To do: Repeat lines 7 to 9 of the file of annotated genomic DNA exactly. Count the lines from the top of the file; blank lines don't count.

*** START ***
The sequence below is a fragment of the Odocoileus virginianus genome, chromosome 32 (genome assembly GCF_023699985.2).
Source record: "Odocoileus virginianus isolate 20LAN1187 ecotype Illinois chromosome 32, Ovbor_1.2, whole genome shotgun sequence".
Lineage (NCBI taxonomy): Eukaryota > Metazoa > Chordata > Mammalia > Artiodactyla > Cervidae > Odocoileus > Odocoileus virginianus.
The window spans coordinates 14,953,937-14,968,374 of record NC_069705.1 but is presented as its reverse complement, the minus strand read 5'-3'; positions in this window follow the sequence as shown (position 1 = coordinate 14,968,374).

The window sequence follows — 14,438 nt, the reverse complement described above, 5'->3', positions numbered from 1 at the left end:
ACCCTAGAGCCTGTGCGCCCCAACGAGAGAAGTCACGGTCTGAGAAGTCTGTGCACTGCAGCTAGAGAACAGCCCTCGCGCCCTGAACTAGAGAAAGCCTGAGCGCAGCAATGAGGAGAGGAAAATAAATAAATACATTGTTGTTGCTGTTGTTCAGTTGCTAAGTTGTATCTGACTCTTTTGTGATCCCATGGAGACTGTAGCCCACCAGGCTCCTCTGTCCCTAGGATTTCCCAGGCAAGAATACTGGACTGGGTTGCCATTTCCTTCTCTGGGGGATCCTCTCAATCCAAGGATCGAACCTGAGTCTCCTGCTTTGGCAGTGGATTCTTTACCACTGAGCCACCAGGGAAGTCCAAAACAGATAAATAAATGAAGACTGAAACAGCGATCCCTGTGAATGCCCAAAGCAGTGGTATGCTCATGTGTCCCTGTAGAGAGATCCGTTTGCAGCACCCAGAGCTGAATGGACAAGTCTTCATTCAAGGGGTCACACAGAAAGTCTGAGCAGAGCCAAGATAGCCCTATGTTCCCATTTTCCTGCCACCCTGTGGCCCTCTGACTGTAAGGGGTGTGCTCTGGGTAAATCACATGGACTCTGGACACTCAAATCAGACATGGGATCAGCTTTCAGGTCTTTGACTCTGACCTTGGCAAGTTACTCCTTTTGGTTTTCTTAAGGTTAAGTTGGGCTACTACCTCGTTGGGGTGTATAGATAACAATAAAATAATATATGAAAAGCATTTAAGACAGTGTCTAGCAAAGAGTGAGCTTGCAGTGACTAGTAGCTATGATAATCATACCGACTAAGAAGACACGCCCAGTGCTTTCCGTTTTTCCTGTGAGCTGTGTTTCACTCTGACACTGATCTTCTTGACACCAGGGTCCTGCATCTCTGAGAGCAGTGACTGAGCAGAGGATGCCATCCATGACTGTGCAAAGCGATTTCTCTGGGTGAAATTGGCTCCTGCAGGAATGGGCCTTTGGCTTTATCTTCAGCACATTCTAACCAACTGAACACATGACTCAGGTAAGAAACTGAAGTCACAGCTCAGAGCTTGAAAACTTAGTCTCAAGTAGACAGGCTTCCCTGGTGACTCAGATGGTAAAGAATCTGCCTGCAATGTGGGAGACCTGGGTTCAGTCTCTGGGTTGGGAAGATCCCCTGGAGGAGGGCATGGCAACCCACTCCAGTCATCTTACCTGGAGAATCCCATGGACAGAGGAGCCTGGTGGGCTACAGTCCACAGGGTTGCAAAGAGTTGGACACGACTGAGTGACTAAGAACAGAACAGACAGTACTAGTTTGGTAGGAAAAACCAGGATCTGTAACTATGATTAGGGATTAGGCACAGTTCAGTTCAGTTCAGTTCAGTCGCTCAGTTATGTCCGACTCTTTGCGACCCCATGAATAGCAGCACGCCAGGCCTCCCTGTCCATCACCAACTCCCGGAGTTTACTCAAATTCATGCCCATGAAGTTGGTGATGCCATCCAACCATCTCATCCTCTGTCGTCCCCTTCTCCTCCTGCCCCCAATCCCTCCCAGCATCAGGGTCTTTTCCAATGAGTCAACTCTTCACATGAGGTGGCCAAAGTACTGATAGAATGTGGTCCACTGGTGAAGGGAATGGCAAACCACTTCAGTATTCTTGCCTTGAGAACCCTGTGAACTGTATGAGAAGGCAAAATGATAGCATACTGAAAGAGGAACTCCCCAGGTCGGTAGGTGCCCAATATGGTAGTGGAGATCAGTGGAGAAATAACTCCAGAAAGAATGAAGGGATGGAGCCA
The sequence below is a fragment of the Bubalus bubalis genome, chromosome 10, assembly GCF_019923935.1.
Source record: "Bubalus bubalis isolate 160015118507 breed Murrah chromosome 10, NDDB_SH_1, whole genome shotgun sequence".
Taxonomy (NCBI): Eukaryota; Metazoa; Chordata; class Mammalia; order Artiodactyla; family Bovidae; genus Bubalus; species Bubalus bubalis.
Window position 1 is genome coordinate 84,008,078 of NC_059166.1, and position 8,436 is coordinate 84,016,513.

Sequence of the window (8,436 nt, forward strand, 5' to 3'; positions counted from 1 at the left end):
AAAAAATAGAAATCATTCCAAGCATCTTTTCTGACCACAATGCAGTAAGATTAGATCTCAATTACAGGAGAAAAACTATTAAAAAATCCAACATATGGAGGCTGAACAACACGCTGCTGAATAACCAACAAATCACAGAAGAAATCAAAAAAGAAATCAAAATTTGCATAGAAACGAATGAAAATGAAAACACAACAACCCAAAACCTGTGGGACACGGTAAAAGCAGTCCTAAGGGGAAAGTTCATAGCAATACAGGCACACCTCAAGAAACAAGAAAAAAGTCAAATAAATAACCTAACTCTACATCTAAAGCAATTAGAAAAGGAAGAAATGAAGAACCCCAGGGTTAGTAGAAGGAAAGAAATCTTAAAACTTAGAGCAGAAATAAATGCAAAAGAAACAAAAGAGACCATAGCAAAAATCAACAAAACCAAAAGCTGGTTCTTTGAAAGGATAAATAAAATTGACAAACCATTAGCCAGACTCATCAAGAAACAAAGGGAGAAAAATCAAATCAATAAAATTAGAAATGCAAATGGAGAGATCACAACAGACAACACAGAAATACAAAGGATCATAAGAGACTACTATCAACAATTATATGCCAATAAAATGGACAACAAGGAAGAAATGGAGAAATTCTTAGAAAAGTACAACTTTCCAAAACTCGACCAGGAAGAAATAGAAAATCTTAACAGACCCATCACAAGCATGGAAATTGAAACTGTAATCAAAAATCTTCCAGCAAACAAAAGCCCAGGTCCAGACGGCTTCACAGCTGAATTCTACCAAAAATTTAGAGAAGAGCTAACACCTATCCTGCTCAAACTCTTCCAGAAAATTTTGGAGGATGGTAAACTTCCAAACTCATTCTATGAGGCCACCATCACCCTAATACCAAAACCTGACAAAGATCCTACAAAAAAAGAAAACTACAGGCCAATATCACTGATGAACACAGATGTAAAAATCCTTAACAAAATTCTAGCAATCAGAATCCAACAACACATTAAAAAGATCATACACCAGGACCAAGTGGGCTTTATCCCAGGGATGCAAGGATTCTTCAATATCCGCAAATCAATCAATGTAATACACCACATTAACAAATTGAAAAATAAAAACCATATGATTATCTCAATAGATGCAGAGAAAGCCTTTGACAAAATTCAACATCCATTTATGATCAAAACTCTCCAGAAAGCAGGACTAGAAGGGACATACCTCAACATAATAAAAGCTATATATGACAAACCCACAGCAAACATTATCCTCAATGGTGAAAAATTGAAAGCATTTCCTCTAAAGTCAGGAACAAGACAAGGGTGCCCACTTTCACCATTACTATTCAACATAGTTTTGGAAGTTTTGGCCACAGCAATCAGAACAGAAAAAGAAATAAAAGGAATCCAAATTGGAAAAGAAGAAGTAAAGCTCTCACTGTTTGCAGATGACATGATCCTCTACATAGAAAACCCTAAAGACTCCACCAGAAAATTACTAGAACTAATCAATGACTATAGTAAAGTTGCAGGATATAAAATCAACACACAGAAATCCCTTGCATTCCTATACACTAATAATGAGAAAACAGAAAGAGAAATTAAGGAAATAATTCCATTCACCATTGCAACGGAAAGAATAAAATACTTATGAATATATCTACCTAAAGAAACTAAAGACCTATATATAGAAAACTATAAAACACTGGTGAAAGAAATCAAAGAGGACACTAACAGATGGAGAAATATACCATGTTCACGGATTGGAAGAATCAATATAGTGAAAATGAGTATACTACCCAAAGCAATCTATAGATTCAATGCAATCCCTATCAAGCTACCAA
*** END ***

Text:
The sequence below is a fragment of the Bubalus bubalis genome, chromosome 10, assembly GCF_019923935.1.
Source record: "Bubalus bubalis isolate 160015118507 breed Murrah chromosome 10, NDDB_SH_1, whole genome shotgun sequence".
Taxonomy (NCBI): Eukaryota; Metazoa; Chordata; class Mammalia; order Artiodactyla; family Bovidae; genus Bubalus; species Bubalus bubalis.